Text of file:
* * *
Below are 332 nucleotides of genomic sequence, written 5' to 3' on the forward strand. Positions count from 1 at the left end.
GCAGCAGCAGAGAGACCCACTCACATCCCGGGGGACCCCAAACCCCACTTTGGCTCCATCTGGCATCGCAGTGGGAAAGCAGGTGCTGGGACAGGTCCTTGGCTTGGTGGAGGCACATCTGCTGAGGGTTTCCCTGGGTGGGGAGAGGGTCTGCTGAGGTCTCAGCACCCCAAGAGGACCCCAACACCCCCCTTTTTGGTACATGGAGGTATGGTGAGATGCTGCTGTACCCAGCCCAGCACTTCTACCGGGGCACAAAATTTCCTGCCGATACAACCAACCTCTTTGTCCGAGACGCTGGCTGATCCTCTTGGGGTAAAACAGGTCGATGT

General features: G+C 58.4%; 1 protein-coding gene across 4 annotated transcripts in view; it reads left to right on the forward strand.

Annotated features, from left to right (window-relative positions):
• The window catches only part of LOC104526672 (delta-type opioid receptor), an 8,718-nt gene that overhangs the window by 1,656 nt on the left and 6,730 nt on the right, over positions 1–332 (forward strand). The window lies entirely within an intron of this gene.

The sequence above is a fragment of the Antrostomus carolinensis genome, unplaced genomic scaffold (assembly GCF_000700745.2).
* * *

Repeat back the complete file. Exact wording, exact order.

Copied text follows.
Below are 332 nucleotides of genomic sequence, written 5' to 3' on the forward strand. Positions count from 1 at the left end.
GCAGCAGCAGAGAGACCCACTCACATCCCGGGGGACCCCAAACCCCACTTTGGCTCCATCTGGCATCGCAGTGGGAAAGCAGGTGCTGGGACAGGTCCTTGGCTTGGTGGAGGCACATCTGCTGAGGGTTTCCCTGGGTGGGGAGAGGGTCTGCTGAGGTCTCAGCACCCCAAGAGGACCCCAACACCCCCCTTTTTGGTACATGGAGGTATGGTGAGATGCTGCTGTACCCAGCCCAGCACTTCTACCGGGGCACAAAATTTCCTGCCGATACAACCAACCTCTTTGTCCGAGACGCTGGCTGATCCTCTTGGGGTAAAACAGGTCGATGT

General features: G+C 58.4%; 1 protein-coding gene across 4 annotated transcripts in view; it reads left to right on the forward strand.

Annotated features, from left to right (window-relative positions):
• The window catches only part of LOC104526672 (delta-type opioid receptor), an 8,718-nt gene that overhangs the window by 1,656 nt on the left and 6,730 nt on the right, over positions 1–332 (forward strand). The window lies entirely within an intron of this gene.

The sequence above is a fragment of the Antrostomus carolinensis genome, unplaced genomic scaffold (assembly GCF_000700745.2).